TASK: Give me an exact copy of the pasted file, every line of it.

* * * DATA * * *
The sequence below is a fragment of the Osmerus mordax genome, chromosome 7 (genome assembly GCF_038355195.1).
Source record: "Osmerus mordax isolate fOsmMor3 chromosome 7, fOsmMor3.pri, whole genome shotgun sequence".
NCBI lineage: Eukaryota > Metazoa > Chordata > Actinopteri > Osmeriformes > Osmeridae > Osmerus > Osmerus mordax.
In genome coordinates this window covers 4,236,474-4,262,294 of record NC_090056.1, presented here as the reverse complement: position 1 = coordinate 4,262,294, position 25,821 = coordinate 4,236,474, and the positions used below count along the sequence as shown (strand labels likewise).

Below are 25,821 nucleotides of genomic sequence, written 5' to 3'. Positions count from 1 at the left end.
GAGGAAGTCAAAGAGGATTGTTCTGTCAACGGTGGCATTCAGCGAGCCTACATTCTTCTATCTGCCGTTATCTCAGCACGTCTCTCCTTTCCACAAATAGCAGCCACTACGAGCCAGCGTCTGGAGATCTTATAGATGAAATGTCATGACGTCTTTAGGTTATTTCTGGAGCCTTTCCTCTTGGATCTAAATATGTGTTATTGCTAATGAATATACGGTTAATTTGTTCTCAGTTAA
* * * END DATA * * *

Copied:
The sequence below is a fragment of the Osmerus mordax genome, chromosome 7 (genome assembly GCF_038355195.1).
Source record: "Osmerus mordax isolate fOsmMor3 chromosome 7, fOsmMor3.pri, whole genome shotgun sequence".
NCBI lineage: Eukaryota > Metazoa > Chordata > Actinopteri > Osmeriformes > Osmeridae > Osmerus > Osmerus mordax.
In genome coordinates this window covers 4,236,474-4,262,294 of record NC_090056.1, presented here as the reverse complement: position 1 = coordinate 4,262,294, position 25,821 = coordinate 4,236,474, and the positions used below count along the sequence as shown (strand labels likewise).

Below are 25,821 nucleotides of genomic sequence, written 5' to 3'. Positions count from 1 at the left end.
GAGGAAGTCAAAGAGGATTGTTCTGTCAACGGTGGCATTCAGCGAGCCTACATTCTTCTATCTGCCGTTATCTCAGCACGTCTCTCCTTTCCACAAATAGCAGCCACTACGAGCCAGCGTCTGGAGATCTTATAGATGAAATGTCATGACGTCTTTAGGTTATTTCTGGAGCCTTTCCTCTTGGATCTAAATATGTGTTATTGCTAATGAATATACGGTTAATTTGTTCTCAGTTAA